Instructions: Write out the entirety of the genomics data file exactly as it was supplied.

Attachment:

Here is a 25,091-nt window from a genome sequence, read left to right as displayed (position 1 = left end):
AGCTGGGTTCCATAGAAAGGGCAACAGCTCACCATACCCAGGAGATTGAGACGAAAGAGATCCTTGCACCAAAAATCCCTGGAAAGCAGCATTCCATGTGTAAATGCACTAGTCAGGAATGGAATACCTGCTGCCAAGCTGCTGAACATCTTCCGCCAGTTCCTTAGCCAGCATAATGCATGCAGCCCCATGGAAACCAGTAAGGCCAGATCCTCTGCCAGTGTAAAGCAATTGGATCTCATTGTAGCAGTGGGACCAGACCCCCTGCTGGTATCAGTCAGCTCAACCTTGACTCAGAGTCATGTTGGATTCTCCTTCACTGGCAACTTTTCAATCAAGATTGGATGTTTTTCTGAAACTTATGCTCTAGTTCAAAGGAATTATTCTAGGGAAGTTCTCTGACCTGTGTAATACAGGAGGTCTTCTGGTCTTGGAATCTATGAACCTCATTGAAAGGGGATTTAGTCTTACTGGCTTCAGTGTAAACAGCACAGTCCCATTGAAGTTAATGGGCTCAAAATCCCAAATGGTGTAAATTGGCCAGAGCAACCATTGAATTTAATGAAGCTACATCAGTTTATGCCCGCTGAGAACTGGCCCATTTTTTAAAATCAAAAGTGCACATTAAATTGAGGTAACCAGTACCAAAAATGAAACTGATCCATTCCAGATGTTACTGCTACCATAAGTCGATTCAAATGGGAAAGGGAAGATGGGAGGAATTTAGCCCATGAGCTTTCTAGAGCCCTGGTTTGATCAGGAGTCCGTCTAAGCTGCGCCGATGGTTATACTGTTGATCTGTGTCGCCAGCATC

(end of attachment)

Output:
Here is a 25,091-nt window from a genome sequence, read left to right as displayed (position 1 = left end):
AGCTGGGTTCCATAGAAAGGGCAACAGCTCACCATACCCAGGAGATTGAGACGAAAGAGATCCTTGCACCAAAAATCCCTGGAAAGCAGCATTCCATGTGTAAATGCACTAGTCAGGAATGGAATACCTGCTGCCAAGCTGCTGAACATCTTCCGCCAGTTCCTTAGCCAGCATAATGCATGCAGCCCCATGGAAACCAGTAAGGCCAGATCCTCTGCCAGTGTAAAGCAATTGGATCTCATTGTAGCAGTGGGACCAGACCCCCTGCTGGTATCAGTCAGCTCAACCTTGACTCAGAGTCATGTTGGATTCTCCTTCACTGGCAACTTTTCAATCAAGATTGGATGTTTTTCTGAAACTTATGCTCTAGTTCAAAGGAATTATTCTAGGGAAGTTCTCTGACCTGTGTAATACAGGAGGTCTTCTGGTCTTGGAATCTATGAACCTCATTGAAAGGGGATTTAGTCTTACTGGCTTCAGTGTAAACAGCACAGTCCCATTGAAGTTAATGGGCTCAAAATCCCAAATGGTGTAAATTGGCCAGAGCAACCATTGAATTTAATGAAGCTACATCAGTTTATGCCCGCTGAGAACTGGCCCATTTTTTAAAATCAAAAGTGCACATTAAATTGAGGTAACCAGTACCAAAAATGAAACTGATCCATTCCAGATGTTACTGCTACCATAAGTCGATTCAAATGGGAAAGGGAAGATGGGAGGAATTTAGCCCATGAGCTTTCTAGAGCCCTGGTTTGATCAGGAGTCCGTCTAAGCTGCGCCGATGGTTATACTGTTGATCTGTGTCGCCAGCATC